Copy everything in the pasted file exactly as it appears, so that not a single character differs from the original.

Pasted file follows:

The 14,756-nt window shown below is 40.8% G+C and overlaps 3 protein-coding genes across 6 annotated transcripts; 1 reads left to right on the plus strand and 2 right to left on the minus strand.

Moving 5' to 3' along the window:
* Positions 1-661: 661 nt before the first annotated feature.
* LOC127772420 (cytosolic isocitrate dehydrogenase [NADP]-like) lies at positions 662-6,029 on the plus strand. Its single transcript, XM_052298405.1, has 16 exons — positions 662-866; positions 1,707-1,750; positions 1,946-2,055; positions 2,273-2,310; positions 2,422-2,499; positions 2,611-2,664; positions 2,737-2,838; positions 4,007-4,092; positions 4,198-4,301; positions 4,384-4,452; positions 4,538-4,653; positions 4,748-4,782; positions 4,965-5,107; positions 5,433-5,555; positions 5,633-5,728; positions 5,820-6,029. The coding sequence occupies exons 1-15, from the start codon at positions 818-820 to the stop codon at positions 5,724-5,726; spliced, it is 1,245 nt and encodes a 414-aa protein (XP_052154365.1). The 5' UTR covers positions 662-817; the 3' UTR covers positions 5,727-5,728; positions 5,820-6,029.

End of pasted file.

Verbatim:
The 14,756-nt window shown below is 40.8% G+C and overlaps 3 protein-coding genes across 6 annotated transcripts; 1 reads left to right on the plus strand and 2 right to left on the minus strand.

Moving 5' to 3' along the window:
* Positions 1-661: 661 nt before the first annotated feature.
* LOC127772420 (cytosolic isocitrate dehydrogenase [NADP]-like) lies at positions 662-6,029 on the plus strand. Its single transcript, XM_052298405.1, has 16 exons — positions 662-866; positions 1,707-1,750; positions 1,946-2,055; positions 2,273-2,310; positions 2,422-2,499; positions 2,611-2,664; positions 2,737-2,838; positions 4,007-4,092; positions 4,198-4,301; positions 4,384-4,452; positions 4,538-4,653; positions 4,748-4,782; positions 4,965-5,107; positions 5,433-5,555; positions 5,633-5,728; positions 5,820-6,029. The coding sequence occupies exons 1-15, from the start codon at positions 818-820 to the stop codon at positions 5,724-5,726; spliced, it is 1,245 nt and encodes a 414-aa protein (XP_052154365.1). The 5' UTR covers positions 662-817; the 3' UTR covers positions 5,727-5,728; positions 5,820-6,029.